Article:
You are here
No Limit in the Skies
by Yvonne Butts-Mitchell + photos by Chris Jackson
Pittsburgh Institute of Aeronautics bridges the gap between opportunity and the skill shortage.
What do submarine crews, big brewing companies, amusement parks and airlines have in common? They all hire graduates of Pittsburgh Institute of Aeronautics (PIA), an institution that now has a presence in Hagerstown. The local campus is in its third year of operations and can boast a job placement rate of 78 percent within just 43 days of graduation. That’s an impressive statement in a field where starting salaries average about $36,000 a year and often jump to $70,000 or $80,000 after a few years of experience.
The Hagerstown PIA facility is the only aviation mechanics school in Maryland and operates as a satellite school to the main campus in Pittsburgh. Every four months, a new class of students takes off on their journey to earn an Airframe and Powerplant (A&P) certification that will lead to licensing from the Federal Aviation Administration.
“PIA has a very strong reputation in the aviation industry for the quality of technicians we produce,” says Steven Sabold, director of admissions. “What is also recognized is that their skill set is extremely transferable. The training our students get in hydraulics and pneumatics is just one example of what makes our grads extremely attractive to many other industries.”
Earning that A&P certification from PIA means a student has completed 16 months of training with 100 percent attendance and students are required to clock 1900 hours of training to graduate. “If you miss a day, you make up a day, miss a minute, make up a minute,” reports Roxanne Ober, PIA admissions and outreach coordinator. “That demonstrated work ethic alone has a very high appeal to potential employers,” Steven adds.
In addition to course work in things as academic as Boolean algebra, students spend a large portion of class time with hands-on work including welding and metal fabrication. At one point, they even build their own airplane wing using silk and fabric. Problem solving and trouble-shooting intuition grows along with their electrical and engineering skills, all of which are transferable and attractive assets in other applications from wind turbines to roller coasters to micro chip industries.
“The people who are drawn to us like to work with their hands; they are inquisitive and want to know how things work,” Steven says. “They might like to tinker with cars or may have been in a vo-tech program in high school. It’s the man or woman who isn’t afraid to dive in and take apart the DVD player when it stops working,” he quips.
“When you graduate from PIA, you leave with a sense of pride knowing that you are well-qualified in a technical field. Employers respond to your credentials,” says Bryson Cordelli, a graduate from the first Hagerstown class. “One of the biggest things I took away from my experience at PIA was increased confidence,” he reflects. “When my brother’s refrigerator wasn’t working, I just pulled out the motherboard and starting running wires and I got it fixed! And as a job perk, I now fly for free!”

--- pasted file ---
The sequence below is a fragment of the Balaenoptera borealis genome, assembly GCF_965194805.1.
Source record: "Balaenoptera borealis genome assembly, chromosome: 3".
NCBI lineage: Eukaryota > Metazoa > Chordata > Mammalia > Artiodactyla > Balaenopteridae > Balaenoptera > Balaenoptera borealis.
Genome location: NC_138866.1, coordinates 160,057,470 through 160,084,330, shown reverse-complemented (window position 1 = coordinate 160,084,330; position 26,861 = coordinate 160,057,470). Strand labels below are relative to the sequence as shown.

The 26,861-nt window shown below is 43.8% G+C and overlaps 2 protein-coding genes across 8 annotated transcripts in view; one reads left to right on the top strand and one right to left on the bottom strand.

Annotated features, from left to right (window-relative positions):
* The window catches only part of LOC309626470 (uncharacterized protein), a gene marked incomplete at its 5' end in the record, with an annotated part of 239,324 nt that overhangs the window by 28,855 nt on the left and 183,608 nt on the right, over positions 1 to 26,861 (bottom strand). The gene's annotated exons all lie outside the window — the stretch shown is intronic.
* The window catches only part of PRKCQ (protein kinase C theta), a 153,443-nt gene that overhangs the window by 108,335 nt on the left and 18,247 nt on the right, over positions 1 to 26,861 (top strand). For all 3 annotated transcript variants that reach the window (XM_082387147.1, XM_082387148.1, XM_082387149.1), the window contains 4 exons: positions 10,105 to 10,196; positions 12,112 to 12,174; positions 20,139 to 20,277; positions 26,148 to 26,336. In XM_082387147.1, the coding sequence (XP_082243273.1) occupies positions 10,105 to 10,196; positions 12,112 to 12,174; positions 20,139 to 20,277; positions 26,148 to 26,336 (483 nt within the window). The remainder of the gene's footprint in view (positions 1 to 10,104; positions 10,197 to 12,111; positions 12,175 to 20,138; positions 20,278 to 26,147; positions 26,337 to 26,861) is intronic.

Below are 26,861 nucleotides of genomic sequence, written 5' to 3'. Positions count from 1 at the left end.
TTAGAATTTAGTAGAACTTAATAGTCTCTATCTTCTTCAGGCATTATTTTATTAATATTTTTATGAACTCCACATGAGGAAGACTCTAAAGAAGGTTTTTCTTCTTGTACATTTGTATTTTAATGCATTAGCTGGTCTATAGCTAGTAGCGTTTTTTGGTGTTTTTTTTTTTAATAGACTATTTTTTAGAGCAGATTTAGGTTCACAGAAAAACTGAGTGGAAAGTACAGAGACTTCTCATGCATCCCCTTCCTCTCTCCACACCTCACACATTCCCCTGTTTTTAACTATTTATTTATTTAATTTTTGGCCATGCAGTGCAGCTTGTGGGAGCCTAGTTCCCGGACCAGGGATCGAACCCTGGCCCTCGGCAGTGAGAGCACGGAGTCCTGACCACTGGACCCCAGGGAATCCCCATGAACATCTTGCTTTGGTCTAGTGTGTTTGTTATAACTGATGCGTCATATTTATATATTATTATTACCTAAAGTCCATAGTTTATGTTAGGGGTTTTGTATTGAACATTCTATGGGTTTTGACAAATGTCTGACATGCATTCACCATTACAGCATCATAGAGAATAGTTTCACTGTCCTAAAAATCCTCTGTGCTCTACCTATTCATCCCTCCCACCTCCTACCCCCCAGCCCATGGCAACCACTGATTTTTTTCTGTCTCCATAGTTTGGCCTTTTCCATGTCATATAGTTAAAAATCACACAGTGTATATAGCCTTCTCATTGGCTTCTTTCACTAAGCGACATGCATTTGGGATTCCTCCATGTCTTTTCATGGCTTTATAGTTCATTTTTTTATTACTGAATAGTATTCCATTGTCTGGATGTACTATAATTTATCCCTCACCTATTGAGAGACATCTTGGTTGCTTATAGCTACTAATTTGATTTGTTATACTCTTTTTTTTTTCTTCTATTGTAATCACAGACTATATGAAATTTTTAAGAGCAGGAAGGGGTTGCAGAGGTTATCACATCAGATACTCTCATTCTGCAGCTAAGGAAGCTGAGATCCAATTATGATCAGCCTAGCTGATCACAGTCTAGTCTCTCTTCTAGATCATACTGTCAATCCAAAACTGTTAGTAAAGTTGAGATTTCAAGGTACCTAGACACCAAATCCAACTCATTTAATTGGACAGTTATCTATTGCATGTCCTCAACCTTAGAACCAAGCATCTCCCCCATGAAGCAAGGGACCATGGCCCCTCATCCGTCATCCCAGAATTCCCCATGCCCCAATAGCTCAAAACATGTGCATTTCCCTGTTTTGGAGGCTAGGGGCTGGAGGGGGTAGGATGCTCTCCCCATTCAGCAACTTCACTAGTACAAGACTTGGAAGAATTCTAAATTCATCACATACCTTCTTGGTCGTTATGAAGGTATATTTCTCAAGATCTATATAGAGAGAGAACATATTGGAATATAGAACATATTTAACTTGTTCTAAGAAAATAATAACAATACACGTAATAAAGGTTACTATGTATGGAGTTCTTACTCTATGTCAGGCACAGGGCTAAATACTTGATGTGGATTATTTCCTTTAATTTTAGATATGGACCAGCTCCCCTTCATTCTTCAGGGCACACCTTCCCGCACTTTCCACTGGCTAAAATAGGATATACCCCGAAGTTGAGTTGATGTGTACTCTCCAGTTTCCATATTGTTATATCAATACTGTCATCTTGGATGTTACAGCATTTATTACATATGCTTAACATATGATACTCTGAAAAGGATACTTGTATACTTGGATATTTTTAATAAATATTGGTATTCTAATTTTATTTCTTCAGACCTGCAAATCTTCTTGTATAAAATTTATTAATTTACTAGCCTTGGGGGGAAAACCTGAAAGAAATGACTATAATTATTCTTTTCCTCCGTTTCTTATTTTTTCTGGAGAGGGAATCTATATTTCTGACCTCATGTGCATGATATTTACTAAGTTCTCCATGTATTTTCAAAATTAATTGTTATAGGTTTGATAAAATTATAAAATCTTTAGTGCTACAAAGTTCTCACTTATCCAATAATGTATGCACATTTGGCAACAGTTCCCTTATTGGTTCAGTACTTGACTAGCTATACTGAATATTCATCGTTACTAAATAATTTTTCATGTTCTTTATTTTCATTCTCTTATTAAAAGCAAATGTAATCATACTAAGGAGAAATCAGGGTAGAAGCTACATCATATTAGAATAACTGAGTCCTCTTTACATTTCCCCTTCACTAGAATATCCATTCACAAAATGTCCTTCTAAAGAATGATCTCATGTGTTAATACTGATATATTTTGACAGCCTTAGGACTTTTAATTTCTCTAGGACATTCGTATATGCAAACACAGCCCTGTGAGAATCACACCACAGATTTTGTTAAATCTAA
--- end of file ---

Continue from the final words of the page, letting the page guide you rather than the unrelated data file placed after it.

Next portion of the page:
Cordelli entered PIA at the age of 23, leaving behind his first career in sales and customer service. He is now the youngest tech on the job for Republic Airlines at Reagan National Airport in D.C. where he works on aircrafts for Delta, U.S. Air, United and Frontier. “I’ve seen nothing on the job that I wasn’t prepared for through my training,” he states.
He is just one of the people bridging the gap between job opportunities and available job skills in the area — an economic opportunity that Gov. Martin O’Malley acknowledged at the PIA ribbon cutting in April, 2011. “We don’t have a job shortage; we have a skills shortage,” O’Malley declared. PIA is helping to change that.
The training attracts a diverse group, with the latest graduating class of 36 people ranging in age from 18-51, including nine military veterans — some of who had years of experience with Blackhawk helicopters. Also set to graduate is Hagerstown’s first female student. Her high school experience with drawing and blueprint reading led her to this training and she has already secured a post-graduation scholarship for additional training with the National Business Aviation Association.
“The most joyous part of my job is knowing graduates from PIA have a great opportunity for employment,” states Steven. “If someone wants to work with their hands and gets this training, they should have no problem finding employment. Our mission is to keep focused on the career outlook for our graduates.”
“Our one-on-one placement leads to success,” says Roxanne. That personal attention is also backed up by campus visits from recruiters and visits to the main campus for students. “Whether I graduated last year, five years ago or 25 years ago, PIA is still there to help me find a job,” Bryson affirms.
Nearly 85 years ago, Orville Wright and business partner Glenn Curtiss launched the business that led to the opening of PIA. It’s unlikely the duo could have imagined then the places that innovation would take the 35,000 PIA students who have since graduated. For those graduates, the sky was not the limit; it was only the beginning.